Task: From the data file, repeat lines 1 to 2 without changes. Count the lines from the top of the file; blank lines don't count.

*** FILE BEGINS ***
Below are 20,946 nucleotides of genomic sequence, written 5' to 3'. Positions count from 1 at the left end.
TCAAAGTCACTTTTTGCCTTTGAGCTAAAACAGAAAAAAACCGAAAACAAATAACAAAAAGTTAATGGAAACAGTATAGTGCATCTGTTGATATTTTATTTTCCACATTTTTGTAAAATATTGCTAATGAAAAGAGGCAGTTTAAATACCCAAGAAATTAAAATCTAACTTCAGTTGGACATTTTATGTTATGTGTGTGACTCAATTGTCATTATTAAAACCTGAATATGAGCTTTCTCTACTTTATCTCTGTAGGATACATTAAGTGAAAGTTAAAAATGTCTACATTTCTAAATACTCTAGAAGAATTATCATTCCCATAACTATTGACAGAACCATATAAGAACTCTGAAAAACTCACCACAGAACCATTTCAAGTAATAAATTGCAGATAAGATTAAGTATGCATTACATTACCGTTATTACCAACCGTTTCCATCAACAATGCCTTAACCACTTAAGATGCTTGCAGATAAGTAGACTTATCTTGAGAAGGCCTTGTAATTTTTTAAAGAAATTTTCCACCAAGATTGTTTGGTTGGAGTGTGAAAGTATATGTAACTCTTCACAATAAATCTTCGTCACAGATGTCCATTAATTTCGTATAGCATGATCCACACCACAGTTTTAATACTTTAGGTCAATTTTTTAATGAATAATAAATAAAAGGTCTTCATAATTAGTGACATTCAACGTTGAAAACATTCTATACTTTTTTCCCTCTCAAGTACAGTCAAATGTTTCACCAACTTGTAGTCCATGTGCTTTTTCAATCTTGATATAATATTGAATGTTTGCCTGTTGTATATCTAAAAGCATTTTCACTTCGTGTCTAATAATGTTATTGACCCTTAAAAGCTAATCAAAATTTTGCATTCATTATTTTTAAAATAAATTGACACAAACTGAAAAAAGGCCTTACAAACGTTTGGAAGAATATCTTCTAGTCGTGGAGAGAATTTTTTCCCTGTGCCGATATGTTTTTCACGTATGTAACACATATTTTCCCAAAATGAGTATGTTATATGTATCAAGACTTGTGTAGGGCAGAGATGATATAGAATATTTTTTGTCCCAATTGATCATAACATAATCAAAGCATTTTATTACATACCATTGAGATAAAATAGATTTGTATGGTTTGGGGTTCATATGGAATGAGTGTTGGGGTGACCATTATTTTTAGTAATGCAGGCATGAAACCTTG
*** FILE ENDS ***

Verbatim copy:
Below are 20,946 nucleotides of genomic sequence, written 5' to 3'. Positions count from 1 at the left end.
TCAAAGTCACTTTTTGCCTTTGAGCTAAAACAGAAAAAAACCGAAAACAAATAACAAAAAGTTAATGGAAACAGTATAGTGCATCTGTTGATATTTTATTTTCCACATTTTTGTAAAATATTGCTAATGAAAAGAGGCAGTTTAAATACCCAAGAAATTAAAATCTAACTTCAGTTGGACATTTTATGTTATGTGTGTGACTCAATTGTCATTATTAAAACCTGAATATGAGCTTTCTCTACTTTATCTCTGTAGGATACATTAAGTGAAAGTTAAAAATGTCTACATTTCTAAATACTCTAGAAGAATTATCATTCCCATAACTATTGACAGAACCATATAAGAACTCTGAAAAACTCACCACAGAACCATTTCAAGTAATAAATTGCAGATAAGATTAAGTATGCATTACATTACCGTTATTACCAACCGTTTCCATCAACAATGCCTTAACCACTTAAGATGCTTGCAGATAAGTAGACTTATCTTGAGAAGGCCTTGTAATTTTTTAAAGAAATTTTCCACCAAGATTGTTTGGTTGGAGTGTGAAAGTATATGTAACTCTTCACAATAAATCTTCGTCACAGATGTCCATTAATTTCGTATAGCATGATCCACACCACAGTTTTAATACTTTAGGTCAATTTTTTAATGAATAATAAATAAAAGGTCTTCATAATTAGTGACATTCAACGTTGAAAACATTCTATACTTTTTTCCCTCTCAAGTACAGTCAAATGTTTCACCAACTTGTAGTCCATGTGCTTTTTCAATCTTGATATAATATTGAATGTTTGCCTGTTGTATATCTAAAAGCATTTTCACTTCGTGTCTAATAATGTTATTGACCCTTAAAAGCTAATCAAAATTTTGCATTCATTATTTTTAAAATAAATTGACACAAACTGAAAAAAGGCCTTACAAACGTTTGGAAGAATATCTTCTAGTCGTGGAGAGAATTTTTTCCCTGTGCCGATATGTTTTTCACGTATGTAACACATATTTTCCCAAAATGAGTATGTTATATGTATCAAGACTTGTGTAGGGCAGAGATGATATAGAATATTTTTTGTCCCAATTGATCATAACATAATCAAAGCATTTTATTACATACCATTGAGATAAAATAGATTTGTATGGTTTGGGGTTCATATGGAATGAGTGTTGGGGTGACCATTATTTTTAGTAATGCAGGCATGAAACCTTG